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Wilson, Douglas L., ed.; Davis, Rodney O., ed.; McHenry, Henry. '9. Henry McHenry to William H. Herndon (interview)' in 'Herndon's Informants: Letters, Interviews, and Statements About Abraham Lincoln' . Urbana: University of Illinois Press, 1998. [format: book], [genre: interview]. Permission: University of Illinois Press
Persistent link to this document: http://lincoln.lib.niu.edu/file.php?file=herndon014.html


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9. Henry McHenry to William H. Herndon (interview) [1].

Petersburg Ills, My 29 1865

Mr. Lincoln came into Sangamon County — now Menard Co in the fall of 1830 — : he came down the Sangamon River in a flat boat with Offut in the summer of 1830 [2] — went down the Sangamon to Beardstown on the Illinois and from this last he Came to the little town of New Salem: Offut brought some goods wares & merchandise up from Beardstown and Lincoln put them up — unboxed them & put them up on shelves — , he being then 21 ys of age & some few months — He attended — clerked for Offut, attending store and a mill at the foot of the Hill on the Sangamon River. He stayed with Offut from the fall of 1830 to about August 1831 — this was during the winter of the deep snow: He was a good — obliging clerk & an honest one: he increased Offuts business much by his simplicity — open — Candid — obliging & honest — Evry body loved him — . Soon after this and during the same year 1831 — he was deputy P. M under Saml Hill in New Salem — At this time he borrowed law books of Jno. T. Stuart: he read He read law sometimes — always during good weather — in the open air: he sat on a goods box under a large white oak tree in Salem, barefooted as he came into the world — : Lincoln would come out & stay with me a week or two at a time, reading law — hunting squirrels with a gun. In the Spring or Summer of 1832 I had a horse race with Geo Warburton. I got Lincoln, who was at the race to be a judge of the race much against his will and after hard persuasion. Lincoln decided correctly and the other judge said — "Lincoln is the fairest man I ever had to deal with If Lincoln is in this County when I die I want him to be my admr., for he is the only man I ever met with that was wholy & purely and unselshly honest". Soon after this and during the latter part of the year 1832 — or first part of 1833 he studied surveying and went at surveying practically during the same year. He studied surveying under Mentor Graham who now lives not more than two hundred yars from my residence in Petersburg Menard Co: he is a good, truthful & honest: he did not learn surveying of Calhoun, but became Calhoun's deputy surveyor. He still Continued reading law at the same time: he read so much — was so studious — took so little physical exercise — was so laborious in his studies that he became Emaciated & his best friends were afraid that he would craze himself — make himself derange from his habits of study which were incessant. I then moved to Cass and did see him only occasionally till 1836. We — the neighbors — had a disputed Corner in Town 18 N. of 8 R west. [3] We agreed to send for Lincoln & to abide by his decision as surveyor & judge: he came down with Compass — flag staff — Chain &c and stopped with me 3 or 4 days and surveyed the whole section. When the disputed corner arrived at by actual survey, Lincoln then stuck down his staff and said — "Gentlemen — here is the Corner." We then went to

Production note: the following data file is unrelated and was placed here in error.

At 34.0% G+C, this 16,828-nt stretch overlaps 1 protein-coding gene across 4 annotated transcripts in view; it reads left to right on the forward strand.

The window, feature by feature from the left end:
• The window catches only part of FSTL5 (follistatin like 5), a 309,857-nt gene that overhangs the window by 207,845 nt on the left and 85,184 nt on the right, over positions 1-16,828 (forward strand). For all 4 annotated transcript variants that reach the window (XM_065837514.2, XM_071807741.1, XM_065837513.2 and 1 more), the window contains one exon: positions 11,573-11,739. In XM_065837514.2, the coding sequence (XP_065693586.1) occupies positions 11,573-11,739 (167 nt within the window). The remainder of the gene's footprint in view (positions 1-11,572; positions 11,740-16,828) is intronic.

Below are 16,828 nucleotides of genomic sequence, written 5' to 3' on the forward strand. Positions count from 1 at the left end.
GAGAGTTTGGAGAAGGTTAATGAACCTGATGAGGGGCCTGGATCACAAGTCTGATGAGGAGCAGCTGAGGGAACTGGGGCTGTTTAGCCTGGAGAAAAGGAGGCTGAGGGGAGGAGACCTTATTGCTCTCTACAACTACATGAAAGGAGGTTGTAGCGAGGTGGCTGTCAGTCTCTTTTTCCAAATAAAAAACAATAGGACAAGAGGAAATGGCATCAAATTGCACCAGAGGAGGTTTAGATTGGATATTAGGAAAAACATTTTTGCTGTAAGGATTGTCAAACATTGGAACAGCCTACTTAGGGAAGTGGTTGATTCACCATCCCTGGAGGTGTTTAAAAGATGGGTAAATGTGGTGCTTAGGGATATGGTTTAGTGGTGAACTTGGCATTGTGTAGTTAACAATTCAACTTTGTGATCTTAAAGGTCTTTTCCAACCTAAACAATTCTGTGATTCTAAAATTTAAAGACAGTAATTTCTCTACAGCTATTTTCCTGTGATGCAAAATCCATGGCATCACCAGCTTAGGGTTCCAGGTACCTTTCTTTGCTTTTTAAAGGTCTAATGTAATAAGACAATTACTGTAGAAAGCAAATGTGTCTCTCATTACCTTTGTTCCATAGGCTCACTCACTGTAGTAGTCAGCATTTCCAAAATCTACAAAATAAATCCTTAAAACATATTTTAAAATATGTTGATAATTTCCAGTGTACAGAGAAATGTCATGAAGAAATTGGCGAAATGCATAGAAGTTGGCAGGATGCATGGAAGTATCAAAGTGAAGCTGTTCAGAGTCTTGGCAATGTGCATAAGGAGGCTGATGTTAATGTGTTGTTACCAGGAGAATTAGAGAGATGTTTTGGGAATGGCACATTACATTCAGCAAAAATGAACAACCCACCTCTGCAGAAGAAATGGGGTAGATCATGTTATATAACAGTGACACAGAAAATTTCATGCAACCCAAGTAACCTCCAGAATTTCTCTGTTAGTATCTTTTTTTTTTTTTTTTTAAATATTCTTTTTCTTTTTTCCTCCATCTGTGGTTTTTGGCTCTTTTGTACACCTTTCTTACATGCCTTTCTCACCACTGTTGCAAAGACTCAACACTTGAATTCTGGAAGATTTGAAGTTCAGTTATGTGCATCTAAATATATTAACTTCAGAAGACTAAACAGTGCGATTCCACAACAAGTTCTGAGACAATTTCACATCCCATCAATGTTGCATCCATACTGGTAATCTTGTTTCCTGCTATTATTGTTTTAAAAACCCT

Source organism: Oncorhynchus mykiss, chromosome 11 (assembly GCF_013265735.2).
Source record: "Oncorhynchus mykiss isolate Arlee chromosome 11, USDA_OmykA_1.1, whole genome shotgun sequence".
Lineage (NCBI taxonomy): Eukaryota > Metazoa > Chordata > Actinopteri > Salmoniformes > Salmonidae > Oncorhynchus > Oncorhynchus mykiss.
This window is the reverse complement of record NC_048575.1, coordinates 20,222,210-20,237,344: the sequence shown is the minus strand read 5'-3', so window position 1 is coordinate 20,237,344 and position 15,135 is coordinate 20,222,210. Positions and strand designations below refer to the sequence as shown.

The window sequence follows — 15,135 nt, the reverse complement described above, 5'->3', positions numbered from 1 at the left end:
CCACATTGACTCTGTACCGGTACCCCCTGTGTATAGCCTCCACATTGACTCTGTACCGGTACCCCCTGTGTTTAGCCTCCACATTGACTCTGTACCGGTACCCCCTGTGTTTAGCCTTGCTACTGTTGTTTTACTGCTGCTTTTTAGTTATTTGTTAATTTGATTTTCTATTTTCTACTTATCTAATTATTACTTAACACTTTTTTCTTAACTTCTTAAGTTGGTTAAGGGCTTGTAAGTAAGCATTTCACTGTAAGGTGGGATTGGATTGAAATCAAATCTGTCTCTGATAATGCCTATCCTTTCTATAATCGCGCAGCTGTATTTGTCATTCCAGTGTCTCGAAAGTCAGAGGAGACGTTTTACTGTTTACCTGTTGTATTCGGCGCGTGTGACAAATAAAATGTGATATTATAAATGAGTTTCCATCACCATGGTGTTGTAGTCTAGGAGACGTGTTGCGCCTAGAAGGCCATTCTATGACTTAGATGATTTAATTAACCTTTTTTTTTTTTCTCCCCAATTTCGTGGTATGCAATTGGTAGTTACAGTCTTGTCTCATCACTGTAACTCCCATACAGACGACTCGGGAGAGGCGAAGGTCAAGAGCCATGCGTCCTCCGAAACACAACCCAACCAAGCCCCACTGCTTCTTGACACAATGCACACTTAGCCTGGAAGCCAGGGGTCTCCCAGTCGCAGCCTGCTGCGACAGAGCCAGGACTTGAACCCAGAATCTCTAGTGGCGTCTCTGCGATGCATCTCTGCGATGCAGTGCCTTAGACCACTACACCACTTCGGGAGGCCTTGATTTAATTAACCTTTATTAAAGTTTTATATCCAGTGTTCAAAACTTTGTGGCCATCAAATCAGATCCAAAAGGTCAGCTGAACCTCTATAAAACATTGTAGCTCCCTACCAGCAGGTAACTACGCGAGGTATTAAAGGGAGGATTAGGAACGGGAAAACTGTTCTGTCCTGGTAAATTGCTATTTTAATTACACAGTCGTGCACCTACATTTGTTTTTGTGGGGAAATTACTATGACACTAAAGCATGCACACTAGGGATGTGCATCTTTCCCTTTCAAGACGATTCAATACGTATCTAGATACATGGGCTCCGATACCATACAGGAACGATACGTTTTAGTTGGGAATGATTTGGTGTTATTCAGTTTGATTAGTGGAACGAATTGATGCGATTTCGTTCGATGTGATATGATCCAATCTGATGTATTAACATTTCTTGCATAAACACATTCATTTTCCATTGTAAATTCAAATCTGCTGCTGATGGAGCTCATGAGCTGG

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Wilson, Douglas L., ed.; Davis, Rodney O., ed.; McHenry, Henry. '9. Henry McHenry to William H. Herndon (interview)' in 'Herndon's Informants: Letters, Interviews, and Statements About Abraham Lincoln' . Urbana: University of Illinois Press, 1998. [format: book], [genre: interview]. Permission: University of Illinois Press
Persistent link to this document: http://lincoln.lib.niu.edu/file.php?file=herndon014.html
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